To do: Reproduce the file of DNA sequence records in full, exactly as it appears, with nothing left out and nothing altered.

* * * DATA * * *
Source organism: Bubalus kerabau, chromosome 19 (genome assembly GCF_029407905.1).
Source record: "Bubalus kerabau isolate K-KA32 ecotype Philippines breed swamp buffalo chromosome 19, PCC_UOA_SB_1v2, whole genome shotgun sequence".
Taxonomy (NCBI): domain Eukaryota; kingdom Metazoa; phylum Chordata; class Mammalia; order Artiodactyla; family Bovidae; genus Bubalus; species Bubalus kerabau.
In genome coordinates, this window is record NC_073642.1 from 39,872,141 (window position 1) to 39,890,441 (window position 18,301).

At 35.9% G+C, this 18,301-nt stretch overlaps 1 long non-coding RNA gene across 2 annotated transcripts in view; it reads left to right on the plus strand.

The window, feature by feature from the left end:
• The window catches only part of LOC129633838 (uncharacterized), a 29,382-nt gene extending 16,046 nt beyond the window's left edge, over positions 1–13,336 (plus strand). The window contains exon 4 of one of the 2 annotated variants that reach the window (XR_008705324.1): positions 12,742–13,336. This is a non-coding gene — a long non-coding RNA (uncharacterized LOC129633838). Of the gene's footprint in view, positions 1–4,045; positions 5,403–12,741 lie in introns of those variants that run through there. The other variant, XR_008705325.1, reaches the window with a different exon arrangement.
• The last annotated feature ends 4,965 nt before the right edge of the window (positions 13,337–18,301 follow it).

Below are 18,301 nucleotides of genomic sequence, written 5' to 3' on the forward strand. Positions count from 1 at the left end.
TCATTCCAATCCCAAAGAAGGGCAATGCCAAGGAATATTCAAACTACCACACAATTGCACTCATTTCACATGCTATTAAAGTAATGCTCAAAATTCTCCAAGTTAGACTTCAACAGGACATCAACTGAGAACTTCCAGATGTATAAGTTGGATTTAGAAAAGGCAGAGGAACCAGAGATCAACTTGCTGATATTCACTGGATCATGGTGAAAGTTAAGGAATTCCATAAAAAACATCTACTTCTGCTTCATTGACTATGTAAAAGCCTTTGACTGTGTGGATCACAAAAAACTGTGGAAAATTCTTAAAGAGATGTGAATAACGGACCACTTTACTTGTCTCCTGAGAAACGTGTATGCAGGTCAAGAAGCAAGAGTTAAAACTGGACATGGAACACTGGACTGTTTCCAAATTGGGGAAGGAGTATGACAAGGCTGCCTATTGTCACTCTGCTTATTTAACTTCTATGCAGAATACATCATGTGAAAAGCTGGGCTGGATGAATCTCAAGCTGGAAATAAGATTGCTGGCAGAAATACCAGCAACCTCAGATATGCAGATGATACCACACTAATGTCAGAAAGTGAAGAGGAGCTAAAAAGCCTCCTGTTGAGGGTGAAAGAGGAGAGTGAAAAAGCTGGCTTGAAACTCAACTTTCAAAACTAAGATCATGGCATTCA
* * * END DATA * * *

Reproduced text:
Source organism: Bubalus kerabau, chromosome 19 (genome assembly GCF_029407905.1).
Source record: "Bubalus kerabau isolate K-KA32 ecotype Philippines breed swamp buffalo chromosome 19, PCC_UOA_SB_1v2, whole genome shotgun sequence".
Taxonomy (NCBI): domain Eukaryota; kingdom Metazoa; phylum Chordata; class Mammalia; order Artiodactyla; family Bovidae; genus Bubalus; species Bubalus kerabau.
In genome coordinates, this window is record NC_073642.1 from 39,872,141 (window position 1) to 39,890,441 (window position 18,301).

At 35.9% G+C, this 18,301-nt stretch overlaps 1 long non-coding RNA gene across 2 annotated transcripts in view; it reads left to right on the plus strand.

The window, feature by feature from the left end:
• The window catches only part of LOC129633838 (uncharacterized), a 29,382-nt gene extending 16,046 nt beyond the window's left edge, over positions 1–13,336 (plus strand). The window contains exon 4 of one of the 2 annotated variants that reach the window (XR_008705324.1): positions 12,742–13,336. This is a non-coding gene — a long non-coding RNA (uncharacterized LOC129633838). Of the gene's footprint in view, positions 1–4,045; positions 5,403–12,741 lie in introns of those variants that run through there. The other variant, XR_008705325.1, reaches the window with a different exon arrangement.
• The last annotated feature ends 4,965 nt before the right edge of the window (positions 13,337–18,301 follow it).

Below are 18,301 nucleotides of genomic sequence, written 5' to 3' on the forward strand. Positions count from 1 at the left end.
TCATTCCAATCCCAAAGAAGGGCAATGCCAAGGAATATTCAAACTACCACACAATTGCACTCATTTCACATGCTATTAAAGTAATGCTCAAAATTCTCCAAGTTAGACTTCAACAGGACATCAACTGAGAACTTCCAGATGTATAAGTTGGATTTAGAAAAGGCAGAGGAACCAGAGATCAACTTGCTGATATTCACTGGATCATGGTGAAAGTTAAGGAATTCCATAAAAAACATCTACTTCTGCTTCATTGACTATGTAAAAGCCTTTGACTGTGTGGATCACAAAAAACTGTGGAAAATTCTTAAAGAGATGTGAATAACGGACCACTTTACTTGTCTCCTGAGAAACGTGTATGCAGGTCAAGAAGCAAGAGTTAAAACTGGACATGGAACACTGGACTGTTTCCAAATTGGGGAAGGAGTATGACAAGGCTGCCTATTGTCACTCTGCTTATTTAACTTCTATGCAGAATACATCATGTGAAAAGCTGGGCTGGATGAATCTCAAGCTGGAAATAAGATTGCTGGCAGAAATACCAGCAACCTCAGATATGCAGATGATACCACACTAATGTCAGAAAGTGAAGAGGAGCTAAAAAGCCTCCTGTTGAGGGTGAAAGAGGAGAGTGAAAAAGCTGGCTTGAAACTCAACTTTCAAAACTAAGATCATGGCATTCA